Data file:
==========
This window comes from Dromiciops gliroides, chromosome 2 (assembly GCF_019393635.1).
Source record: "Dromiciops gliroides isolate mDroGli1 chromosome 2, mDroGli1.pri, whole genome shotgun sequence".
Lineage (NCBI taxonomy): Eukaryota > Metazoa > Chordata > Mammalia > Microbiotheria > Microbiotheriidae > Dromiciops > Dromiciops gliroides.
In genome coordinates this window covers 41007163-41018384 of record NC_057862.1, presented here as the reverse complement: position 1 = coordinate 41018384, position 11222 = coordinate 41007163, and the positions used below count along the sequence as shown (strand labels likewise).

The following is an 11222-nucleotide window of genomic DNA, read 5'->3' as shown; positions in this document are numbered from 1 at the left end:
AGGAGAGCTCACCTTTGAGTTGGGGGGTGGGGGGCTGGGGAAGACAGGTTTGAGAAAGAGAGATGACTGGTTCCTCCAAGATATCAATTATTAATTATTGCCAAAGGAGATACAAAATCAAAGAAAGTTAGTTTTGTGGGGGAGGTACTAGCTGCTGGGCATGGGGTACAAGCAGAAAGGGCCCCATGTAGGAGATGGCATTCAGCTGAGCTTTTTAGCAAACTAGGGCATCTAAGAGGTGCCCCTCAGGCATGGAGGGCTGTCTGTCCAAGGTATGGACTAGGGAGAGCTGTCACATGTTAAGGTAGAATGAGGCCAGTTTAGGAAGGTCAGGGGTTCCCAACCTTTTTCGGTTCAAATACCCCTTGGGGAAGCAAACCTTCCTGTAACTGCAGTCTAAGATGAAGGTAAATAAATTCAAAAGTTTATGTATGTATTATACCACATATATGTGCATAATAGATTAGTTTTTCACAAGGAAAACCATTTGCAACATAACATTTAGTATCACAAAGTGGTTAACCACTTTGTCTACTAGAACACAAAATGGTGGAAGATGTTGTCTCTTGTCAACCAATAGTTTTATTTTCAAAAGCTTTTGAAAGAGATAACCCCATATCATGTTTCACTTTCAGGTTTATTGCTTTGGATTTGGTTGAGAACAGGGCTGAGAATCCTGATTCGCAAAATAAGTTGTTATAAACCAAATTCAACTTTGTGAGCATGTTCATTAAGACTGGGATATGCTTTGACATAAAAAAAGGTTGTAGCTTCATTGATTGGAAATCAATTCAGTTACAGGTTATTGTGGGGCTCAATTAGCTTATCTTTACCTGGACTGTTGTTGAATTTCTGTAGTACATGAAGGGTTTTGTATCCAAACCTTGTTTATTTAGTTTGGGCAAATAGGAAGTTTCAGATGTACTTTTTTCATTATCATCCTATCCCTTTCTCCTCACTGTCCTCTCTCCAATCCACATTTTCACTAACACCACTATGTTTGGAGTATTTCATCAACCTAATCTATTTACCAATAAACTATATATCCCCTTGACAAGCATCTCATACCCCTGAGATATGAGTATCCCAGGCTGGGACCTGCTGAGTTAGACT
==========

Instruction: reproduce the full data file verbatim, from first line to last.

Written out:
This window comes from Dromiciops gliroides, chromosome 2 (assembly GCF_019393635.1).
Source record: "Dromiciops gliroides isolate mDroGli1 chromosome 2, mDroGli1.pri, whole genome shotgun sequence".
Lineage (NCBI taxonomy): Eukaryota > Metazoa > Chordata > Mammalia > Microbiotheria > Microbiotheriidae > Dromiciops > Dromiciops gliroides.
In genome coordinates this window covers 41007163-41018384 of record NC_057862.1, presented here as the reverse complement: position 1 = coordinate 41018384, position 11222 = coordinate 41007163, and the positions used below count along the sequence as shown (strand labels likewise).

The following is an 11222-nucleotide window of genomic DNA, read 5'->3' as shown; positions in this document are numbered from 1 at the left end:
AGGAGAGCTCACCTTTGAGTTGGGGGGTGGGGGGCTGGGGAAGACAGGTTTGAGAAAGAGAGATGACTGGTTCCTCCAAGATATCAATTATTAATTATTGCCAAAGGAGATACAAAATCAAAGAAAGTTAGTTTTGTGGGGGAGGTACTAGCTGCTGGGCATGGGGTACAAGCAGAAAGGGCCCCATGTAGGAGATGGCATTCAGCTGAGCTTTTTAGCAAACTAGGGCATCTAAGAGGTGCCCCTCAGGCATGGAGGGCTGTCTGTCCAAGGTATGGACTAGGGAGAGCTGTCACATGTTAAGGTAGAATGAGGCCAGTTTAGGAAGGTCAGGGGTTCCCAACCTTTTTCGGTTCAAATACCCCTTGGGGAAGCAAACCTTCCTGTAACTGCAGTCTAAGATGAAGGTAAATAAATTCAAAAGTTTATGTATGTATTATACCACATATATGTGCATAATAGATTAGTTTTTCACAAGGAAAACCATTTGCAACATAACATTTAGTATCACAAAGTGGTTAACCACTTTGTCTACTAGAACACAAAATGGTGGAAGATGTTGTCTCTTGTCAACCAATAGTTTTATTTTCAAAAGCTTTTGAAAGAGATAACCCCATATCATGTTTCACTTTCAGGTTTATTGCTTTGGATTTGGTTGAGAACAGGGCTGAGAATCCTGATTCGCAAAATAAGTTGTTATAAACCAAATTCAACTTTGTGAGCATGTTCATTAAGACTGGGATATGCTTTGACATAAAAAAAGGTTGTAGCTTCATTGATTGGAAATCAATTCAGTTACAGGTTATTGTGGGGCTCAATTAGCTTATCTTTACCTGGACTGTTGTTGAATTTCTGTAGTACATGAAGGGTTTTGTATCCAAACCTTGTTTATTTAGTTTGGGCAAATAGGAAGTTTCAGATGTACTTTTTTCATTATCATCCTATCCCTTTCTCCTCACTGTCCTCTCTCCAATCCACATTTTCACTAACACCACTATGTTTGGAGTATTTCATCAACCTAATCTATTTACCAATAAACTATATATCCCCTTGACAAGCATCTCATACCCCTGAGATATGAGTATCCCAGGCTGGGACCTGCTGAGTTAGACT